Sick and tired of removing garbage that washed up on the beach in front of his Cayman Kai home, Vernon J. Andrews bought and installed a containment boom in November to keep the marine debris off his land.
A month later, the 1,600-pound, 130-foot long device, similar to those used to contain oil spills, disappeared.
Fearing the equipment had been stolen and towed away by thieves, Mr. Andrews called the police, who began investigating a possible theft.
Mr. Andrews, known locally as “The General”, bought the boom for $4,000 in Florida and paid an additional $4,000 for duty, freight, transportation and installation fees.
He returned to the United States on 5 December and on 9 January, got a call from a woman who was checking his house in Cayman while he was away to say the boom was no longer there.
Mr. Andrews and his wife came back to Cayman a few days later. Last week, with the boom gone, he filled at least six large garbage bags of rubbish with debris.
“Beer bottles and cans, moccasins and flip flops, plastic spoons and forks, all sorts of rubbish,” said Mr. Andrews, describing what has been washing up in the little cove at Bowse Bluff.
The bright yellow boom is made up of two 65-feet-long sections, fitted with 8-inch in diameter half-shell floats on either side of a black PVC impregnated polyester, fixed about 24 inches apart. The boom prevents detritus from floating inland and enables waves to carry the rubbish back out to sea.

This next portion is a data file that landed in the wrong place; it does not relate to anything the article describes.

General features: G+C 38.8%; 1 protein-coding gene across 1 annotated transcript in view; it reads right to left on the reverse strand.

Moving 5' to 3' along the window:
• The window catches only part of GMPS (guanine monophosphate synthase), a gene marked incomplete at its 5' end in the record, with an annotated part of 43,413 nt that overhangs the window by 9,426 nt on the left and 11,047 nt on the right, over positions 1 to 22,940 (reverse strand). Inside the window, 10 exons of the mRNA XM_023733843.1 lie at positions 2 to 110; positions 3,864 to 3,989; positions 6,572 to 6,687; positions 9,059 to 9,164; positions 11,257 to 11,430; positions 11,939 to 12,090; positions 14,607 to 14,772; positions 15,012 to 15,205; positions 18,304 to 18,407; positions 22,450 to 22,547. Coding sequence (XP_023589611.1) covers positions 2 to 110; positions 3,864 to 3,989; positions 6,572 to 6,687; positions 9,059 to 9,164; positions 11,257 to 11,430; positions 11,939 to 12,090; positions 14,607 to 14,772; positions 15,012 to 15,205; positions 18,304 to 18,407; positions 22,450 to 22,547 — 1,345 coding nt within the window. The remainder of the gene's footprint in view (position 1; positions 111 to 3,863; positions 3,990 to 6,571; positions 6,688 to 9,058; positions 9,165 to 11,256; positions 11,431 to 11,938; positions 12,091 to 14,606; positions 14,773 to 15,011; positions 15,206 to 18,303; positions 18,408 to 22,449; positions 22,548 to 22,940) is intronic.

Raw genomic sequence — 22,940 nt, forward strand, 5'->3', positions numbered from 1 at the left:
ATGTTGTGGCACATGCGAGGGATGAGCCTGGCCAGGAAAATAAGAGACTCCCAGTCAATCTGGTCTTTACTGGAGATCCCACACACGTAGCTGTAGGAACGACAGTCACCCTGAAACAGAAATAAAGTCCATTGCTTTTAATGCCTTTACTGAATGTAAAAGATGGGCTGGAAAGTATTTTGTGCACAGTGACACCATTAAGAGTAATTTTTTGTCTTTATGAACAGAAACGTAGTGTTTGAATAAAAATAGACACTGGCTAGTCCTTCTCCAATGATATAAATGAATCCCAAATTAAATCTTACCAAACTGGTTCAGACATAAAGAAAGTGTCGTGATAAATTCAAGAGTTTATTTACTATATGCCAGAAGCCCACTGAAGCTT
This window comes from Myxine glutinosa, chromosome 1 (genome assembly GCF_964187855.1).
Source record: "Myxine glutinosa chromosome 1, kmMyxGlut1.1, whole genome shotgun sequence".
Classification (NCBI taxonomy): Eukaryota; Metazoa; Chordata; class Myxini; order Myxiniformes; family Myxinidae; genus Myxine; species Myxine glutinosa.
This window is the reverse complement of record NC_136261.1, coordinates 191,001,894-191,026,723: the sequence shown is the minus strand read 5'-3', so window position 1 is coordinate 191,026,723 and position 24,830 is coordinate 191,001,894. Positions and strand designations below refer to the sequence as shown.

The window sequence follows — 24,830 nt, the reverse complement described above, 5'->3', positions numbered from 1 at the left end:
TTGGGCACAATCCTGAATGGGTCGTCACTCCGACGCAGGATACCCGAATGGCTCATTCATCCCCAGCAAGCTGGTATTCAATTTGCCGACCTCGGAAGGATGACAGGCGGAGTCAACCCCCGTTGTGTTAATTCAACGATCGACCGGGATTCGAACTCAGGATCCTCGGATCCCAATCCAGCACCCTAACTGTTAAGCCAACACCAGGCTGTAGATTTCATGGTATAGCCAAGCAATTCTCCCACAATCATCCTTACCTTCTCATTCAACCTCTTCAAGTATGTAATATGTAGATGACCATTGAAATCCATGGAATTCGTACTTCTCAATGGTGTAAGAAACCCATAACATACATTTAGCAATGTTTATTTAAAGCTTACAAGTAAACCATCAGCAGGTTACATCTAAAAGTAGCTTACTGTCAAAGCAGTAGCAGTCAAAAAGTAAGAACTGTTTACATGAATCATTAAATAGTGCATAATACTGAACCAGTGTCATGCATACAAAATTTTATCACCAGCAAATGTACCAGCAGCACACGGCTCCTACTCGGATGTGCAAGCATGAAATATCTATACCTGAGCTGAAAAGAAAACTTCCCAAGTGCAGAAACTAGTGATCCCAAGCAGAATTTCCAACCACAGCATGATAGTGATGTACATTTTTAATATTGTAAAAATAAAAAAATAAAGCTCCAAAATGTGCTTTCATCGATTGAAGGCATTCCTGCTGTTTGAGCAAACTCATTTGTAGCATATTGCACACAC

Mr. Andrews has been battling the onslaught of rubbish onto the cove since a channel was cut in the reef several years ago to allow large boats through. “Before that, we never had a problem,” he said.
While many of Cayman’s public beaches are pristine and are regularly cleaned, many of the beaches off the beaten track are badly littered, mostly from rubbish from cruise ships or garbage disposed off in overseas countries that wash onto land in Cayman.
Mr. Andrews, an 83-year-old retired US Army lieutenant general who has been coming to Cayman since 1963 and built a home here in 1967, contacted the Caymanian Compass about the disappearance of the boom.
He said he did not believe it could have washed out to sea, even in the rough sea conditions and windy weather seen in December and early January, because it was securely anchored and chained in place with lead weights.
The mystery of the missing boom was solved when it turned out the Cayman Islands Department of Environment had removed it after part of it washed onto the ironshore next door to Mr. Andrews’ property.
Scott Slaybaugh, deputy director of the Department of Environment, said marine officers had come across the boom and “hauled it away”, believing it had washed ashore from elsewhere.
“It had come loose,” said Mr. Slaybaugh, who added that it was possible that a coastal works licence might be required to install the boom.
The Department of Environment and Mr. Andrews are arranging for the return of the boom to Cayman Kai.